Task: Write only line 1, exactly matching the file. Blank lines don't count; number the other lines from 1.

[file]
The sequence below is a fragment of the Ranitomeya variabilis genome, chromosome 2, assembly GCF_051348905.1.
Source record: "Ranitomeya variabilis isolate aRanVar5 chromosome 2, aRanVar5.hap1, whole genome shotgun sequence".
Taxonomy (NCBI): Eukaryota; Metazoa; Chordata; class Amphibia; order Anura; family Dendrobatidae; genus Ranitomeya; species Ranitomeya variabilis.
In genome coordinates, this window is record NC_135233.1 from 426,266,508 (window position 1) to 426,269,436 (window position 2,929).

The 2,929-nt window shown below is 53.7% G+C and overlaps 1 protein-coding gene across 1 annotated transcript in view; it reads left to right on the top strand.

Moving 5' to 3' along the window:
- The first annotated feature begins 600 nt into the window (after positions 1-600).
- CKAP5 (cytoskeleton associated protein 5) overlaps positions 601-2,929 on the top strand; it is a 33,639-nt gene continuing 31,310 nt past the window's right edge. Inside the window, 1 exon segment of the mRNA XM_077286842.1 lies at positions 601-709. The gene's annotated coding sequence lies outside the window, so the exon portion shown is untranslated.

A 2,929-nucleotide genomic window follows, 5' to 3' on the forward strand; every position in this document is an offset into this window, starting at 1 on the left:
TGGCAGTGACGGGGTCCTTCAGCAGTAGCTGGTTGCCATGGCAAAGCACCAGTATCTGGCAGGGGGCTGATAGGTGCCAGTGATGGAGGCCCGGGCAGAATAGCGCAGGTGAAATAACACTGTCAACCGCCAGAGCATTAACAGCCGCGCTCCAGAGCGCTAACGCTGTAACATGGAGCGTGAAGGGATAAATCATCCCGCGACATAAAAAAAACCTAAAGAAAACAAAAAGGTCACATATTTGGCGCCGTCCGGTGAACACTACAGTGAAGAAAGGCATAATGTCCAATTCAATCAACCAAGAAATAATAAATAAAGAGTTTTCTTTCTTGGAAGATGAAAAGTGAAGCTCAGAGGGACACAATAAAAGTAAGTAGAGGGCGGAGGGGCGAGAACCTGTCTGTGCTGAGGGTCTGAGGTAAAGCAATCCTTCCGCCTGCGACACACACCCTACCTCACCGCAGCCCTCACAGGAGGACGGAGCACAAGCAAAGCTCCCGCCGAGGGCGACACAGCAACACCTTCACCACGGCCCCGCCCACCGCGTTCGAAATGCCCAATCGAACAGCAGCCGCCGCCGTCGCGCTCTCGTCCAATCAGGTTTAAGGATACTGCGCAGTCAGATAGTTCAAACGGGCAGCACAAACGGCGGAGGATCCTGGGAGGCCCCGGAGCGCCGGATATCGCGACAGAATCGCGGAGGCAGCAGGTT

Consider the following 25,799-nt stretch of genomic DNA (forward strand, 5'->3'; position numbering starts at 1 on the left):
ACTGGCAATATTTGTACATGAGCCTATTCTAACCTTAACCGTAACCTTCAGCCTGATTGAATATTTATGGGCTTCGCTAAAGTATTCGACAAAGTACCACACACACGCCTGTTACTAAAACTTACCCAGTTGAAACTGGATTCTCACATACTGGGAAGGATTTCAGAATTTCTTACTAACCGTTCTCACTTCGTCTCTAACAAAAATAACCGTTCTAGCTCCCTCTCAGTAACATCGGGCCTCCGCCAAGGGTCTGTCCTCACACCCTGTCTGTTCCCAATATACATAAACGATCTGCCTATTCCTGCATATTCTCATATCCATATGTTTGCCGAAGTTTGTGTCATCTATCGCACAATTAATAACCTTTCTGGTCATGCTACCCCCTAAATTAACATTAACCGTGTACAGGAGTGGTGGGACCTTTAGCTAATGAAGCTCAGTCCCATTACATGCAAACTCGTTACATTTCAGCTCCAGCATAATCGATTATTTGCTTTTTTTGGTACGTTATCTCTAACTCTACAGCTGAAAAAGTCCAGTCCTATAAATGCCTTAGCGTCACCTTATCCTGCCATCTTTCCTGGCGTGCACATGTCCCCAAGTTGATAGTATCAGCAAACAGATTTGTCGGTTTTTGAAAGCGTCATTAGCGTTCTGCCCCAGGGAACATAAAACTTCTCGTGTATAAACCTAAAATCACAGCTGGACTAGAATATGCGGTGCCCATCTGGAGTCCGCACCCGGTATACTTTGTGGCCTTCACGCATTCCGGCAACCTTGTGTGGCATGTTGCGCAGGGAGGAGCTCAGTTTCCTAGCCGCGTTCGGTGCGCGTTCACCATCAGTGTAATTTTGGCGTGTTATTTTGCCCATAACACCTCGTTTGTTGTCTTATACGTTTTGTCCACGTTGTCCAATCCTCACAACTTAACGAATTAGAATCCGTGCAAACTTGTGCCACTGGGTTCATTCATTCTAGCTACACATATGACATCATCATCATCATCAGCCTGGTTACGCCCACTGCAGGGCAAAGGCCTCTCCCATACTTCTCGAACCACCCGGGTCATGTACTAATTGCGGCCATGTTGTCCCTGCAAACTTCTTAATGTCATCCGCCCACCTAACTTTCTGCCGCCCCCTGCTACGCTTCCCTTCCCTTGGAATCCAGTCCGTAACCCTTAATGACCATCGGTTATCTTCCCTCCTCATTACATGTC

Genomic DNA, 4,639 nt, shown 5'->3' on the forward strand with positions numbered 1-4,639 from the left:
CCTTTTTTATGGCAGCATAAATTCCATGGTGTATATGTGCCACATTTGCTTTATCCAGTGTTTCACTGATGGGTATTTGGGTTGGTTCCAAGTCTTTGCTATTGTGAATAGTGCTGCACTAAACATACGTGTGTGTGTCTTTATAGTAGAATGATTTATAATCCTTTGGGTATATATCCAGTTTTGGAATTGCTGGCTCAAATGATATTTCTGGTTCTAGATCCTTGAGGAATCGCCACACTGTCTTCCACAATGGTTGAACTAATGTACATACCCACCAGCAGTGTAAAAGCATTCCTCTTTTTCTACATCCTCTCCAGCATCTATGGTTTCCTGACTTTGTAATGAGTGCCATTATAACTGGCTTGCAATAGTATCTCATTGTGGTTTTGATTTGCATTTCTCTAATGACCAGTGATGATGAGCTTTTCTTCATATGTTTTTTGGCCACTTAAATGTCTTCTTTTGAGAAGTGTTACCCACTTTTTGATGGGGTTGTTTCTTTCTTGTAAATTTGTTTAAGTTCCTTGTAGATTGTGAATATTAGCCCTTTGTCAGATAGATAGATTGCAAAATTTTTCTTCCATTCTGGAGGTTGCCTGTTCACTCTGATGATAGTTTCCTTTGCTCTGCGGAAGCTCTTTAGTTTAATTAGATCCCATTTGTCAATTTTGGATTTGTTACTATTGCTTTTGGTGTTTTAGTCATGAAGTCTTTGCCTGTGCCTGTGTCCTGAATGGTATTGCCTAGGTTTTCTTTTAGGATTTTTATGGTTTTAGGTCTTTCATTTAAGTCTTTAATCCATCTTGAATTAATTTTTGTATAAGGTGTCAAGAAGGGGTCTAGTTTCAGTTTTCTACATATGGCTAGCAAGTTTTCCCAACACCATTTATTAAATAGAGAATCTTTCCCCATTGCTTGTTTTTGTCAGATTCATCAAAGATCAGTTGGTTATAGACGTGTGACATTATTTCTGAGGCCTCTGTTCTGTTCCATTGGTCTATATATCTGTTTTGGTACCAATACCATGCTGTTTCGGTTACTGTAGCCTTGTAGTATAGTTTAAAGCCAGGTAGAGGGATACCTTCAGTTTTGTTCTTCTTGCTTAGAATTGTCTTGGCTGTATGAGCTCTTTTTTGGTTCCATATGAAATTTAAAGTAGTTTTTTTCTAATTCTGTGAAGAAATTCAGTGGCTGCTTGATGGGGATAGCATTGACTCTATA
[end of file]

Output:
The sequence below is a fragment of the Ranitomeya variabilis genome, chromosome 2, assembly GCF_051348905.1.